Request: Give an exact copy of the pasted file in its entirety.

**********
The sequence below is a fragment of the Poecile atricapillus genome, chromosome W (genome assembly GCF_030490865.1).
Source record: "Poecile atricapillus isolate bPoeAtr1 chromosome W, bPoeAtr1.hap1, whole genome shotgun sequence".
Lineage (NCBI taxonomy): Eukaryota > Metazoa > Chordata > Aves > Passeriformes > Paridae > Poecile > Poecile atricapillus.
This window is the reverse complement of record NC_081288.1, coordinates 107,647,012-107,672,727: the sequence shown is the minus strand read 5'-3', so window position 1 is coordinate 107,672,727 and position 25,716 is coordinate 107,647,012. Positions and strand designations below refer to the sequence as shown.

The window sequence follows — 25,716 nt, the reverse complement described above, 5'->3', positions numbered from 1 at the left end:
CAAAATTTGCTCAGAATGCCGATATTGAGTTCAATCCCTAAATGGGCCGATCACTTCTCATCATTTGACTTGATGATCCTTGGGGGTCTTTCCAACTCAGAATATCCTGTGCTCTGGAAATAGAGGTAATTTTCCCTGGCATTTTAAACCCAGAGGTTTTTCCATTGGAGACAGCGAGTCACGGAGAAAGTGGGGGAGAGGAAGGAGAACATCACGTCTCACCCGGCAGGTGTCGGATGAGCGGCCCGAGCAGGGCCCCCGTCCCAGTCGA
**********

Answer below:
The sequence below is a fragment of the Poecile atricapillus genome, chromosome W (genome assembly GCF_030490865.1).
Source record: "Poecile atricapillus isolate bPoeAtr1 chromosome W, bPoeAtr1.hap1, whole genome shotgun sequence".
Lineage (NCBI taxonomy): Eukaryota > Metazoa > Chordata > Aves > Passeriformes > Paridae > Poecile > Poecile atricapillus.
This window is the reverse complement of record NC_081288.1, coordinates 107,647,012-107,672,727: the sequence shown is the minus strand read 5'-3', so window position 1 is coordinate 107,672,727 and position 25,716 is coordinate 107,647,012. Positions and strand designations below refer to the sequence as shown.

The window sequence follows — 25,716 nt, the reverse complement described above, 5'->3', positions numbered from 1 at the left end:
CAAAATTTGCTCAGAATGCCGATATTGAGTTCAATCCCTAAATGGGCCGATCACTTCTCATCATTTGACTTGATGATCCTTGGGGGTCTTTCCAACTCAGAATATCCTGTGCTCTGGAAATAGAGGTAATTTTCCCTGGCATTTTAAACCCAGAGGTTTTTCCATTGGAGACAGCGAGTCACGGAGAAAGTGGGGGAGAGGAAGGAGAACATCACGTCTCACCCGGCAGGTGTCGGATGAGCGGCCCGAGCAGGGCCCCCGTCCCAGTCGA